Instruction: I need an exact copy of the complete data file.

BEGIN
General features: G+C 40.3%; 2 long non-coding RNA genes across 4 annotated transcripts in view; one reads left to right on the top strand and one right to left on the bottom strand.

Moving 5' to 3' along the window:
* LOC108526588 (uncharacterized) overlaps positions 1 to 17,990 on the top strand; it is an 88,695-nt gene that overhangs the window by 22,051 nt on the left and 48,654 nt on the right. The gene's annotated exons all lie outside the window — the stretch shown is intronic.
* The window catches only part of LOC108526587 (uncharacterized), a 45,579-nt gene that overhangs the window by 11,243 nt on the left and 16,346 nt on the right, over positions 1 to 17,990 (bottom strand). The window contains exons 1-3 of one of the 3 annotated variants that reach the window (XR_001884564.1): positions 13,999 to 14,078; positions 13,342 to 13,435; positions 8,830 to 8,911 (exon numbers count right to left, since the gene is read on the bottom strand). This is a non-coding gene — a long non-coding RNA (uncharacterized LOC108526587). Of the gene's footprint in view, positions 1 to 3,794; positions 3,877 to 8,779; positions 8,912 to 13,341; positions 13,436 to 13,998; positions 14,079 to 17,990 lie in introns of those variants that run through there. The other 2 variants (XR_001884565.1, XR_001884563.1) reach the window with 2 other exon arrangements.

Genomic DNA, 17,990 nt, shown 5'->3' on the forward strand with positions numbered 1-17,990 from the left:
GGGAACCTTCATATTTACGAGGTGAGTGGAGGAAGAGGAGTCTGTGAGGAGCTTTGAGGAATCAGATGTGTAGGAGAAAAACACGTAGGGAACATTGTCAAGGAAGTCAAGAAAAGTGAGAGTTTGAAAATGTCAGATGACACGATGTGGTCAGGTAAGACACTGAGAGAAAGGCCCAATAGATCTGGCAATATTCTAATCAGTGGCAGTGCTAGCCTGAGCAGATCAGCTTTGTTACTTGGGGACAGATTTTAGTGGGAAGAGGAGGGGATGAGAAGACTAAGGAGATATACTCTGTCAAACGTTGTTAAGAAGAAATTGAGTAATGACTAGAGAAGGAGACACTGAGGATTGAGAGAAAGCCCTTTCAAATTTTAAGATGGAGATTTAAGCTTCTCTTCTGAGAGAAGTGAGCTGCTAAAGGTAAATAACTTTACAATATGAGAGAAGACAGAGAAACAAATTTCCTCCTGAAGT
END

General features: G+C 40.3%; 2 long non-coding RNA genes across 4 annotated transcripts in view; one reads left to right on the top strand and one right to left on the bottom strand.

Moving 5' to 3' along the window:
* LOC108526588 (uncharacterized) overlaps positions 1 to 17,990 on the top strand; it is an 88,695-nt gene that overhangs the window by 22,051 nt on the left and 48,654 nt on the right. The gene's annotated exons all lie outside the window — the stretch shown is intronic.
* The window catches only part of LOC108526587 (uncharacterized), a 45,579-nt gene that overhangs the window by 11,243 nt on the left and 16,346 nt on the right, over positions 1 to 17,990 (bottom strand). The window contains exons 1-3 of one of the 3 annotated variants that reach the window (XR_001884564.1): positions 13,999 to 14,078; positions 13,342 to 13,435; positions 8,830 to 8,911 (exon numbers count right to left, since the gene is read on the bottom strand). This is a non-coding gene — a long non-coding RNA (uncharacterized LOC108526587). Of the gene's footprint in view, positions 1 to 3,794; positions 3,877 to 8,779; positions 8,912 to 13,341; positions 13,436 to 13,998; positions 14,079 to 17,990 lie in introns of those variants that run through there. The other 2 variants (XR_001884565.1, XR_001884563.1) reach the window with 2 other exon arrangements.

Genomic DNA, 17,990 nt, shown 5'->3' on the forward strand with positions numbered 1-17,990 from the left:
GGGAACCTTCATATTTACGAGGTGAGTGGAGGAAGAGGAGTCTGTGAGGAGCTTTGAGGAATCAGATGTGTAGGAGAAAAACACGTAGGGAACATTGTCAAGGAAGTCAAGAAAAGTGAGAGTTTGAAAATGTCAGATGACACGATGTGGTCAGGTAAGACACTGAGAGAAAGGCCCAATAGATCTGGCAATATTCTAATCAGTGGCAGTGCTAGCCTGAGCAGATCAGCTTTGTTACTTGGGGACAGATTTTAGTGGGAAGAGGAGGGGATGAGAAGACTAAGGAGATATACTCTGTCAAACGTTGTTAAGAAGAAATTGAGTAATGACTAGAGAAGGAGACACTGAGGATTGAGAGAAAGCCCTTTCAAATTTTAAGATGGAGATTTAAGCTTCTCTTCTGAGAGAAGTGAGCTGCTAAAGGTAAATAACTTTACAATATGAGAGAAGACAGAGAAACAAATTTCCTCCTGAAGT